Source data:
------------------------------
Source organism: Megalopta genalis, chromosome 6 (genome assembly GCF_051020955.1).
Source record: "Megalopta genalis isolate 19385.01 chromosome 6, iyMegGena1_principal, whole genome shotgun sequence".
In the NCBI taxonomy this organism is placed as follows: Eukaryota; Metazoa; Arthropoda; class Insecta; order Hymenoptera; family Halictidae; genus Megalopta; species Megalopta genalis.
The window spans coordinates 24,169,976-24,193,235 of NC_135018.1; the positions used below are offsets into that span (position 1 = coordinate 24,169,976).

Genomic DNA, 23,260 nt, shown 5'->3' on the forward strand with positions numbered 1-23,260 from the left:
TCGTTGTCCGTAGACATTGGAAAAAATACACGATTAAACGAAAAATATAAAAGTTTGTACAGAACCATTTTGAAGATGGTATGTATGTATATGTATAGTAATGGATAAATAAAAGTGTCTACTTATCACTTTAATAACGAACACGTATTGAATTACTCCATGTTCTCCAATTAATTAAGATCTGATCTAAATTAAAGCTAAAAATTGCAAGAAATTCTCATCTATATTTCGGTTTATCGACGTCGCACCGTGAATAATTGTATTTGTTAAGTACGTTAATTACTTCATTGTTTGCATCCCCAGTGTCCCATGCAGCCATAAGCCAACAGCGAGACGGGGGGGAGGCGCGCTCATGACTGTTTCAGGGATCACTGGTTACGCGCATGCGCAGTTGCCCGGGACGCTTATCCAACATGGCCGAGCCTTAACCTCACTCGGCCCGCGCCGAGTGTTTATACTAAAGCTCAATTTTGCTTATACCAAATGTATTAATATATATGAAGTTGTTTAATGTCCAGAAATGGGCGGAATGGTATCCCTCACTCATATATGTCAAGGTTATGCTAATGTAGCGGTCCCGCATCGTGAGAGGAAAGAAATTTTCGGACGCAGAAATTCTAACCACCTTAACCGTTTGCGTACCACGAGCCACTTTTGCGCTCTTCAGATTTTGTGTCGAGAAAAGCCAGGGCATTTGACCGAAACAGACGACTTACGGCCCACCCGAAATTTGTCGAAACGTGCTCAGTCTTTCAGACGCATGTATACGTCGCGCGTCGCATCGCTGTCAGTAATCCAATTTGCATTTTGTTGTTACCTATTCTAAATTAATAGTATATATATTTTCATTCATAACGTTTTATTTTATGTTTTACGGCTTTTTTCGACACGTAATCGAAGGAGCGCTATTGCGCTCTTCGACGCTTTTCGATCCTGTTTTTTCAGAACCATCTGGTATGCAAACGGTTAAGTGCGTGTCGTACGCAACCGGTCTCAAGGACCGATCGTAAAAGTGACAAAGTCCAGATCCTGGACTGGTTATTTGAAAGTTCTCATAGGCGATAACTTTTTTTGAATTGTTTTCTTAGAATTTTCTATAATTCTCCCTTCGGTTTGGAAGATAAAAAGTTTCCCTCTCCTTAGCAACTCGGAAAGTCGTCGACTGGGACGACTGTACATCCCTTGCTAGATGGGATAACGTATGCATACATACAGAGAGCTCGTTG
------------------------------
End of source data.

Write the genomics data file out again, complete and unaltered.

Source organism: Megalopta genalis, chromosome 6 (genome assembly GCF_051020955.1).
Source record: "Megalopta genalis isolate 19385.01 chromosome 6, iyMegGena1_principal, whole genome shotgun sequence".
In the NCBI taxonomy this organism is placed as follows: Eukaryota; Metazoa; Arthropoda; class Insecta; order Hymenoptera; family Halictidae; genus Megalopta; species Megalopta genalis.
The window spans coordinates 24,169,976-24,193,235 of NC_135018.1; the positions used below are offsets into that span (position 1 = coordinate 24,169,976).

Genomic DNA, 23,260 nt, shown 5'->3' on the forward strand with positions numbered 1-23,260 from the left:
TCGTTGTCCGTAGACATTGGAAAAAATACACGATTAAACGAAAAATATAAAAGTTTGTACAGAACCATTTTGAAGATGGTATGTATGTATATGTATAGTAATGGATAAATAAAAGTGTCTACTTATCACTTTAATAACGAACACGTATTGAATTACTCCATGTTCTCCAATTAATTAAGATCTGATCTAAATTAAAGCTAAAAATTGCAAGAAATTCTCATCTATATTTCGGTTTATCGACGTCGCACCGTGAATAATTGTATTTGTTAAGTACGTTAATTACTTCATTGTTTGCATCCCCAGTGTCCCATGCAGCCATAAGCCAACAGCGAGACGGGGGGGAGGCGCGCTCATGACTGTTTCAGGGATCACTGGTTACGCGCATGCGCAGTTGCCCGGGACGCTTATCCAACATGGCCGAGCCTTAACCTCACTCGGCCCGCGCCGAGTGTTTATACTAAAGCTCAATTTTGCTTATACCAAATGTATTAATATATATGAAGTTGTTTAATGTCCAGAAATGGGCGGAATGGTATCCCTCACTCATATATGTCAAGGTTATGCTAATGTAGCGGTCCCGCATCGTGAGAGGAAAGAAATTTTCGGACGCAGAAATTCTAACCACCTTAACCGTTTGCGTACCACGAGCCACTTTTGCGCTCTTCAGATTTTGTGTCGAGAAAAGCCAGGGCATTTGACCGAAACAGACGACTTACGGCCCACCCGAAATTTGTCGAAACGTGCTCAGTCTTTCAGACGCATGTATACGTCGCGCGTCGCATCGCTGTCAGTAATCCAATTTGCATTTTGTTGTTACCTATTCTAAATTAATAGTATATATATTTTCATTCATAACGTTTTATTTTATGTTTTACGGCTTTTTTCGACACGTAATCGAAGGAGCGCTATTGCGCTCTTCGACGCTTTTCGATCCTGTTTTTTCAGAACCATCTGGTATGCAAACGGTTAAGTGCGTGTCGTACGCAACCGGTCTCAAGGACCGATCGTAAAAGTGACAAAGTCCAGATCCTGGACTGGTTATTTGAAAGTTCTCATAGGCGATAACTTTTTTTGAATTGTTTTCTTAGAATTTTCTATAATTCTCCCTTCGGTTTGGAAGATAAAAAGTTTCCCTCTCCTTAGCAACTCGGAAAGTCGTCGACTGGGACGACTGTACATCCCTTGCTAGATGGGATAACGTATGCATACATACAGAGAGCTCGTTG